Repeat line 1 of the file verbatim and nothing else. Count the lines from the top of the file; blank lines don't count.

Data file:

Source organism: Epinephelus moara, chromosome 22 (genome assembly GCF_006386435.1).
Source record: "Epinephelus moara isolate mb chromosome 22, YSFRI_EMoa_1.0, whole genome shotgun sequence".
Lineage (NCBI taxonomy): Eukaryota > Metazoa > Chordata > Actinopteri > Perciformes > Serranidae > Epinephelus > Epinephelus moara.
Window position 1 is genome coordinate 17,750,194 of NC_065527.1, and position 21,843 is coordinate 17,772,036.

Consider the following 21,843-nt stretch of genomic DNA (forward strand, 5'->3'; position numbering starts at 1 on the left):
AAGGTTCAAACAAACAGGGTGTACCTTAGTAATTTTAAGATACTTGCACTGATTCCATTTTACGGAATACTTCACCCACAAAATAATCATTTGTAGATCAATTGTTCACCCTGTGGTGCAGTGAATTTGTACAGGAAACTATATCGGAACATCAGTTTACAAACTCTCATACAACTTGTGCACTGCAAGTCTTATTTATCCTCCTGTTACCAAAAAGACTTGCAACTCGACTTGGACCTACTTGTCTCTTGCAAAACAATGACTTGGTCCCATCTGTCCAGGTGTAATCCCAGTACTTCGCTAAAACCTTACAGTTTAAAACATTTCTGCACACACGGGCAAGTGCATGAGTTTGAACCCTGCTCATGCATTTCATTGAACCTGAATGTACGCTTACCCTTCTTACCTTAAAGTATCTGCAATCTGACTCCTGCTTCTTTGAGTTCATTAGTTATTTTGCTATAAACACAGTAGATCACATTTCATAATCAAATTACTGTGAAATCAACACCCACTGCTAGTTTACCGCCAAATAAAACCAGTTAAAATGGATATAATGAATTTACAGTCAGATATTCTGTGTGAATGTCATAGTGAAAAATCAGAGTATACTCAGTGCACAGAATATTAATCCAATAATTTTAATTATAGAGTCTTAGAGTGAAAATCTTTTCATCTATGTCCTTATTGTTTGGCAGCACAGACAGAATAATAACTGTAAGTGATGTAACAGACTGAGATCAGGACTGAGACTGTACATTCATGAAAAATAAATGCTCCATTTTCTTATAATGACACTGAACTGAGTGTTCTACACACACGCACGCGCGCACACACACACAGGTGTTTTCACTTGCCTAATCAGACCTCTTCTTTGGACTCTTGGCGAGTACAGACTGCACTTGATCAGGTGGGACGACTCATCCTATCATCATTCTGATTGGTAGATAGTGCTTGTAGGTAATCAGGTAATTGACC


Source organism: Epinephelus moara, chromosome 22 (genome assembly GCF_006386435.1).